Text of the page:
Cohen Courtside: Magic vs. Pacers Game 3 (5/2/12)
By Josh Cohen
May 2, 2012
In Cohen Courtside, Josh Cohen examines the state of the Orlando Magic after games this season. He will tackle sidebar storylines and focus on topics that stretch far beyond the box score. There will also be some analysis on league-wide subjects.
ORLANDO -- It was probably in the minds of the 18,500 spectators at Amway Center on Wednesday and in many of the thoughts of those watching around the globe.
If I were sketching together a comic strip, the sentiment would almost certainly appear inside one of those balloon captions aside each of the cartoon characters.
It would read something like this:
“If the Orlando Magic only had No. 12 on the court, the Indiana Pacers would be in some serious trouble.”
Unfortunately, though, Dwight Howard, who is recovering from back surgery, will not be reenacting Willis Reed from the 1970 NBA Finals when he emerged out of the tunnel to help the Knicks capture the title.
No, instead it’s the Pacers feasting on Howard’s absence, relishing on their privileged size and abusing the Magic inside.
It was the primary fear heading into this series.
Indiana is just simply bigger at nearly every position. And that’s mainly why when you examine the box score from Game 3 you notice this:
Points in the Paint:
The Pacers are capitalizing on what they excel at. If Howard were present, the Pacers would probably be denied of doing what they excel at.
Orlando, on the other hand, doesn’t have the intimidating presence to jolt its First Round opponent.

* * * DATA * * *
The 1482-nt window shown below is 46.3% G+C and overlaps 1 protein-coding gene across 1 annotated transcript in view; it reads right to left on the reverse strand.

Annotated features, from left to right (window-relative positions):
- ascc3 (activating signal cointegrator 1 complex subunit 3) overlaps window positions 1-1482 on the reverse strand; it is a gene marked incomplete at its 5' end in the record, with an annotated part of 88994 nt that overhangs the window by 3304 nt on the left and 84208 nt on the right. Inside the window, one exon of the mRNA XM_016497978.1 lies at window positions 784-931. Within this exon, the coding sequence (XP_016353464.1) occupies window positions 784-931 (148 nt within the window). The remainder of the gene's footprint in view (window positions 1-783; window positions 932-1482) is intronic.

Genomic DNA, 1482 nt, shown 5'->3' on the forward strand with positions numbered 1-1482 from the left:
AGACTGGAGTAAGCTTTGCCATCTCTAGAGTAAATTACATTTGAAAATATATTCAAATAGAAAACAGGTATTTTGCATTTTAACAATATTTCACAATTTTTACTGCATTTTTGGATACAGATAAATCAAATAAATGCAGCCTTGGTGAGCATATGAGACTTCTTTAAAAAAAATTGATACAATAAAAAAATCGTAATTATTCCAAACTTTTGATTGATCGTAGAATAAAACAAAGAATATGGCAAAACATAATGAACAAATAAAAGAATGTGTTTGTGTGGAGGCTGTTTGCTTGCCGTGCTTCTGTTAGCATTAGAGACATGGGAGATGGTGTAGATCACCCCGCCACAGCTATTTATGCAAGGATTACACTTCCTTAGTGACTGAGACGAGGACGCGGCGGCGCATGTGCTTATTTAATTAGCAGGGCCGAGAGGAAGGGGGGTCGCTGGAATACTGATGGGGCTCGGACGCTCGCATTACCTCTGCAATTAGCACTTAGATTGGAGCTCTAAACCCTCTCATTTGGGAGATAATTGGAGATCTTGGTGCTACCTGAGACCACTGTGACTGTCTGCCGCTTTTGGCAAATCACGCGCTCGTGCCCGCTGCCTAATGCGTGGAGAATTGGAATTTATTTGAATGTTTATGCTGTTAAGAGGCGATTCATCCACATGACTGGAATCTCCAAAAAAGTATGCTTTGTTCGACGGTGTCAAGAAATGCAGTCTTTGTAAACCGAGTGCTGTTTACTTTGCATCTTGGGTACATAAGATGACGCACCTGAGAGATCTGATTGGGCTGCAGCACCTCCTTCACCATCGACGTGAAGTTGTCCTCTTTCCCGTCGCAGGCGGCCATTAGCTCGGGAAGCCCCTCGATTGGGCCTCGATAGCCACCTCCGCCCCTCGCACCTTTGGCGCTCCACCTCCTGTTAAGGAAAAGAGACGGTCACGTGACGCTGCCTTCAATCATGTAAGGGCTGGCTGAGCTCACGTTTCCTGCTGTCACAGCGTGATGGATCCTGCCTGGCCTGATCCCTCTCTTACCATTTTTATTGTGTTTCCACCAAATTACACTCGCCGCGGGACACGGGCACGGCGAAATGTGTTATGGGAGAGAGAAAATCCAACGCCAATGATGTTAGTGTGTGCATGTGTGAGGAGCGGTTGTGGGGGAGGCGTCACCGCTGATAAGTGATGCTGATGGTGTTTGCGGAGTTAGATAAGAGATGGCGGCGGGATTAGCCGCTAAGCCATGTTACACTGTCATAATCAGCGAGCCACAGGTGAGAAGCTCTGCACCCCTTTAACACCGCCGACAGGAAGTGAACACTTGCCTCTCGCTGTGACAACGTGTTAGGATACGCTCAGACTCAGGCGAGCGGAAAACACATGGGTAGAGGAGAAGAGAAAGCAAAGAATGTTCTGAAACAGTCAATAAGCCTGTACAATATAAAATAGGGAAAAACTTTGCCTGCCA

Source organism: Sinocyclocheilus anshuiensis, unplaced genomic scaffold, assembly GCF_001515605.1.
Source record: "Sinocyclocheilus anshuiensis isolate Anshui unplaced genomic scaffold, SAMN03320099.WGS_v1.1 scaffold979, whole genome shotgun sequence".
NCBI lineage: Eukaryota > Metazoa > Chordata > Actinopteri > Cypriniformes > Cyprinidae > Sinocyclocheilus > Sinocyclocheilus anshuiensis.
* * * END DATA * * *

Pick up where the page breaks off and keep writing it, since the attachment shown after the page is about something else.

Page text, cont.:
The Magic, in effect, are searching for answers.
They know they have to light it up from beyond the arc to win and that just hasn’t happened yet.
Orlando has been limited to less than 10 3-pointers made in the first three games of this series. It must catch fire sooner than later if the Magic want to regain control of this series.
They also need to be more proficient in transition. The Magic did not score any points on fast breaks in Game 3 and considering their deficiency in size this is a necessity.
There are some encouraging notes, nonetheless.
Glen Davis continues to be sterling. He notched 22 points and almost single-handedly kept the Magic close in the first half.
Orlando also did a splendid job on David West, who some would suggest is Indiana’s most dangerous offensive player. West posted just four points on 2-of-9 shooting from the field in Game 3.
This series is far from over. The Magic proved in Game 1 they are capable of prevailing despite all the limitations.
Win Game 4 and just like that, it’s a best of three. That’s the message that must encircle the Magic locker room right now.
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